Home is where we grew up, where our formative years were spent, where our family lives or once lived. Home is a picture in our minds, a scent, a feeling.

Home is fleeting. As a little girl, spending one Christmas eve in my mother’s childhood home, it was the buttery, milky broth of oyster stew, a golden, glittered bell that played a Christmas carol, and resting with grandma in the living room, she in her “electric chair,” me on the couch with the flu. And the sound of Santa’s boots on the roof…or maybe, the front porch.

Home is a place to attend family and high school reunions. My Uncle Roger and I reminisced: a family reunion was a special brand of torture, where, at best, you ate really good food and played a pickup game of softball, while your parents visited with people you didn’t even know. My mom took me to these with my dress Keds, clean white tennis shoes that were only for summer reunions. Home might be eating with people in your family tree, even if you don’t know them–everyone welcome at one table.

Home is a rhythm, a dance you know so well, you don’t have to watch your feet. Even though you haven’t been there for years, you can walk the hallways and you know the creaks in the floor. If you took me to the Sweeting family barn, I could show you around, over 40 years later. Whether or not it’s still standing, it’s there. And home is a song, on a spinet piano, where your grandma wrote the names of all the notes on the keys.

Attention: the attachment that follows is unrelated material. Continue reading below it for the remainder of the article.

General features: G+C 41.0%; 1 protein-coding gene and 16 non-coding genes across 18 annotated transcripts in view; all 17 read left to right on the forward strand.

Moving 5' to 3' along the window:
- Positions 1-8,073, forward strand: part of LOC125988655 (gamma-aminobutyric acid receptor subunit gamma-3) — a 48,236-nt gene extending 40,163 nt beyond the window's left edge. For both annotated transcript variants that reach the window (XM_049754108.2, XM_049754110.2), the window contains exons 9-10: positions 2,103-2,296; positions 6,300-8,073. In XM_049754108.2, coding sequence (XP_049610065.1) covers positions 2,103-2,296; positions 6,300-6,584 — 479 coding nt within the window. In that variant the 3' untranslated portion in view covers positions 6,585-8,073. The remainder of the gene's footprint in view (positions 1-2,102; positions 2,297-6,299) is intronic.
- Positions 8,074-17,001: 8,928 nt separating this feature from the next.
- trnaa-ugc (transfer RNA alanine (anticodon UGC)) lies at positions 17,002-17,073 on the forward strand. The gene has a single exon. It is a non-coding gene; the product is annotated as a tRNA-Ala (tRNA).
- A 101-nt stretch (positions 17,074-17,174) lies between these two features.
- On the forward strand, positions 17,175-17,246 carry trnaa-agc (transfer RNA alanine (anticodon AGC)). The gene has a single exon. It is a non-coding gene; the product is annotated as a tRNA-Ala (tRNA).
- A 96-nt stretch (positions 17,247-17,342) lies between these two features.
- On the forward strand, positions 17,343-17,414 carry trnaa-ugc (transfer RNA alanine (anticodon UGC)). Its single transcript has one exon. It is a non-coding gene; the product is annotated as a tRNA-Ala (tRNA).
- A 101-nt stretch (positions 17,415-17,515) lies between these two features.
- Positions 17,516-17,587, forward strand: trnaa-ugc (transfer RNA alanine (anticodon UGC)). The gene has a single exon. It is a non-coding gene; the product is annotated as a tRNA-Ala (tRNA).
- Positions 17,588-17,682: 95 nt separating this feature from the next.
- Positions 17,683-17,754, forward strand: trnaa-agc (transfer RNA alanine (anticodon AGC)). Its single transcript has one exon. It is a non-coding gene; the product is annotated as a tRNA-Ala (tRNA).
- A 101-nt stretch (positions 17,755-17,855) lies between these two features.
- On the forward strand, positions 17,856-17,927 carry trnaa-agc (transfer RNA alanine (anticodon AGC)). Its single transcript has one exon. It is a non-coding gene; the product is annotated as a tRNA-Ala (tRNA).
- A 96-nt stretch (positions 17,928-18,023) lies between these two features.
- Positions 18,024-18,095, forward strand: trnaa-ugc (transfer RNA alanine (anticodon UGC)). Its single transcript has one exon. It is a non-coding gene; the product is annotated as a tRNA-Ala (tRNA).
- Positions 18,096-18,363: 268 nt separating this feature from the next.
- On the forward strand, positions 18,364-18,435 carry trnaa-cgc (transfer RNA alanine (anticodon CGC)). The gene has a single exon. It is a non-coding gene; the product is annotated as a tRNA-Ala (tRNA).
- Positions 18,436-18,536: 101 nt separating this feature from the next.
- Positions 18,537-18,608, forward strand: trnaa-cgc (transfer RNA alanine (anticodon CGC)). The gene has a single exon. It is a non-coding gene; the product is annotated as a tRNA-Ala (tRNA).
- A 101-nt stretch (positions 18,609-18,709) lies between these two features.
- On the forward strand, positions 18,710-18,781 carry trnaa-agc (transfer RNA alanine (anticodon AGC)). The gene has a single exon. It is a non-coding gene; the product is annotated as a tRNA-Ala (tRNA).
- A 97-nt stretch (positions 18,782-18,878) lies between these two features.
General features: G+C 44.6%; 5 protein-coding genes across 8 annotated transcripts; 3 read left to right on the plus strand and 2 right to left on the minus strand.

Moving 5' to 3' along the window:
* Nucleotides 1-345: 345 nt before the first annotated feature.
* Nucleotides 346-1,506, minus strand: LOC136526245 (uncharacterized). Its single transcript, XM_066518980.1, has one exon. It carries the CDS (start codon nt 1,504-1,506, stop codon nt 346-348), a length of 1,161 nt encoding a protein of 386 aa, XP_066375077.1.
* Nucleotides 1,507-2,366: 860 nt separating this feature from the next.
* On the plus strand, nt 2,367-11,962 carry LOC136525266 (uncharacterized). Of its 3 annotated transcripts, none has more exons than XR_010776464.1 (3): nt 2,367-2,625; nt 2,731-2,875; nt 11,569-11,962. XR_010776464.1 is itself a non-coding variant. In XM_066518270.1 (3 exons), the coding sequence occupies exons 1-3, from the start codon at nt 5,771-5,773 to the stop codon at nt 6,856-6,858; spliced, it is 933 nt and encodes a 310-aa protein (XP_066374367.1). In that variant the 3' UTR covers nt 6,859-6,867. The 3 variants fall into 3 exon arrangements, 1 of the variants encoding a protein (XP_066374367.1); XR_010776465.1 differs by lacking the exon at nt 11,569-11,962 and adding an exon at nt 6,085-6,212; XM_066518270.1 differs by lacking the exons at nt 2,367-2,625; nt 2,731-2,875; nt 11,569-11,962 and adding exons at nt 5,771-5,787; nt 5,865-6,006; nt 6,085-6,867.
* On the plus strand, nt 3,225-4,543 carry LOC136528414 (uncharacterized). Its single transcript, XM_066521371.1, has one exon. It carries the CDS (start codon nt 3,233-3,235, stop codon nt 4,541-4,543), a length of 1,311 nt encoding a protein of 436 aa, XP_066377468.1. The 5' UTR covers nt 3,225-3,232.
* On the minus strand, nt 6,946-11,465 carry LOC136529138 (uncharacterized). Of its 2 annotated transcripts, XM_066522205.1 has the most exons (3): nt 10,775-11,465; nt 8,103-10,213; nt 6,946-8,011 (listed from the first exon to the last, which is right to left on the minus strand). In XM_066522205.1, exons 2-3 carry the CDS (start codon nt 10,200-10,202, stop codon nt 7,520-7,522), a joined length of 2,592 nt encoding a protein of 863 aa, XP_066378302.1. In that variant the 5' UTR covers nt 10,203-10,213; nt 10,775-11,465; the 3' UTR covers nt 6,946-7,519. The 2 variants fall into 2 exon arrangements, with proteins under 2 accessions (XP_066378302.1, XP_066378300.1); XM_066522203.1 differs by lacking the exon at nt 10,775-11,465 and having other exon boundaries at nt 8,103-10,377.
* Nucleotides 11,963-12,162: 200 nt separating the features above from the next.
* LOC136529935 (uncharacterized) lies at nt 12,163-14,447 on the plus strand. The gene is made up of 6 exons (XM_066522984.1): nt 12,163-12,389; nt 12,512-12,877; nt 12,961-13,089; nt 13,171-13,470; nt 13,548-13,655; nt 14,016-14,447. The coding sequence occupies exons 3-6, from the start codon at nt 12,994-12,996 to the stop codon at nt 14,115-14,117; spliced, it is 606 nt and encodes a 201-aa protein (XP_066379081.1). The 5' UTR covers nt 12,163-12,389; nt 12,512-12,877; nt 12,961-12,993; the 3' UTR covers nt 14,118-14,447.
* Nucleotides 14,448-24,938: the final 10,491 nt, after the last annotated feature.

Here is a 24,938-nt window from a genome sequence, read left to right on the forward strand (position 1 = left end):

Home is the sound of a tractor, an old pickup truck, calling cows in for milking, and lowing in the barn.

Home is the sweet smell of boiling applesauce and blanching corn to put up in the freezer.

Home is every hurt you hurt in childhood. It’s every highlight of youth, played back. In the deep of night, we replay our hurts and address the wrongs. But in the broad light of day, time marches on.

You make a home, when you leave your parents’ home. It, too, has its own pace, rhythm, rhyme, and reason. But our childhood home holds a magical power.

It’s reassuring, for persons of faith, to believe that our earthly dwelling is not our final home. Where do we go, though? We try and try to sort it out – – heaven, nirvana, to be at one with the earth, to be eternal love. Frustrated, “we see dimly through a glass,” as Paul consoled the people of Corinth.

Home is a place to rest. Where people know you best. Where everybody knows your name. Where you don’t have to pretend. Where the complicated business of life and death happens. It’s where our earth-bound story comes to a close.

Many of us take comfort that we will be reunited with people from our earthly home. What happens, though, when we come home, isn’t ours to fret. Jesus promised many heavenly rooms – according to John’s Gospel – and by that, a variety of ways we may experience closure. Today, my mom came home.

~My comments at the interment of my mother, Julia Ann Poppens: 9/13/36 – 8/14/17.
~~Photo of stained glass at Ripley Church, Greenwich, OH.